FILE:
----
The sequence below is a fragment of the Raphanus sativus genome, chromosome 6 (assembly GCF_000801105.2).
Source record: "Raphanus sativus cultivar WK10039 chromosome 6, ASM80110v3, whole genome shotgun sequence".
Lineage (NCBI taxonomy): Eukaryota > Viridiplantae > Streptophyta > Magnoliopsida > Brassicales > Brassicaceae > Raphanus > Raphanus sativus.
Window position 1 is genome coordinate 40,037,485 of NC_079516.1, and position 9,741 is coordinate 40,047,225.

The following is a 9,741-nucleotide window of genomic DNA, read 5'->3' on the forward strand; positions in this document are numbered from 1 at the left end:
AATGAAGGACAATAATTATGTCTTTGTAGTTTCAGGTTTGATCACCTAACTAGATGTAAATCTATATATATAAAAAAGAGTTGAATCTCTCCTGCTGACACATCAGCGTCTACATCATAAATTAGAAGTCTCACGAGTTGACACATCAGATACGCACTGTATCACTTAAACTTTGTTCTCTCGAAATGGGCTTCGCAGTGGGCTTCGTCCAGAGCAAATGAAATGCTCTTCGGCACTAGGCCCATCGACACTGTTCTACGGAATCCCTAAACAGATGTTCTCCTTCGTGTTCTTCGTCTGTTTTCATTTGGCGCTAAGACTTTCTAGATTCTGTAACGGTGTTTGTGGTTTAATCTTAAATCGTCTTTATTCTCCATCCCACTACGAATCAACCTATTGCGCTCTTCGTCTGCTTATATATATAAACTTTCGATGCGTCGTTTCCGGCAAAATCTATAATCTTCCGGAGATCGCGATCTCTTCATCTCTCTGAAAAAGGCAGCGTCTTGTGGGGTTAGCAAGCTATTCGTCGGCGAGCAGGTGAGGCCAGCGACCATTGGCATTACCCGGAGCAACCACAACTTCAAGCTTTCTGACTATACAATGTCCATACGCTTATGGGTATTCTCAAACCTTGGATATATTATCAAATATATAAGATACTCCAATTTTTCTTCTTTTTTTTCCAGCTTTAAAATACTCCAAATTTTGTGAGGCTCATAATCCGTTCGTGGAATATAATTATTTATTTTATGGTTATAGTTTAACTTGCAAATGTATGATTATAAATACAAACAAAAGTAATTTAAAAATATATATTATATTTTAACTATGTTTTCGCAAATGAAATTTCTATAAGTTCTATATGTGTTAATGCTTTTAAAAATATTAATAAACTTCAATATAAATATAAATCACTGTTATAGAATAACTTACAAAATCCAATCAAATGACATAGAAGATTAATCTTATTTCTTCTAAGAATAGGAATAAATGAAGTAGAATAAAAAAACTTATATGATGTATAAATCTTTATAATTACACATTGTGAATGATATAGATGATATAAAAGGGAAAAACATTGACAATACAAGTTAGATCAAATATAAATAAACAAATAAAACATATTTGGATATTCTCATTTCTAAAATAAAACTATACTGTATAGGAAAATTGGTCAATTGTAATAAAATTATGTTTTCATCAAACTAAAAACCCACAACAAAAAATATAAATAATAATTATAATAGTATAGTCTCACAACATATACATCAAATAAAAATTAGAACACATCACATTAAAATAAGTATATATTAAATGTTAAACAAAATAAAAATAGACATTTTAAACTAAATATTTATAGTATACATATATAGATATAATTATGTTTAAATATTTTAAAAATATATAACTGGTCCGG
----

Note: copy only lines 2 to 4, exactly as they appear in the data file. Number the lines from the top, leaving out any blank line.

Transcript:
Source record: "Raphanus sativus cultivar WK10039 chromosome 6, ASM80110v3, whole genome shotgun sequence".
Lineage (NCBI taxonomy): Eukaryota > Viridiplantae > Streptophyta > Magnoliopsida > Brassicales > Brassicaceae > Raphanus > Raphanus sativus.
Window position 1 is genome coordinate 40,037,485 of NC_079516.1, and position 9,741 is coordinate 40,047,225.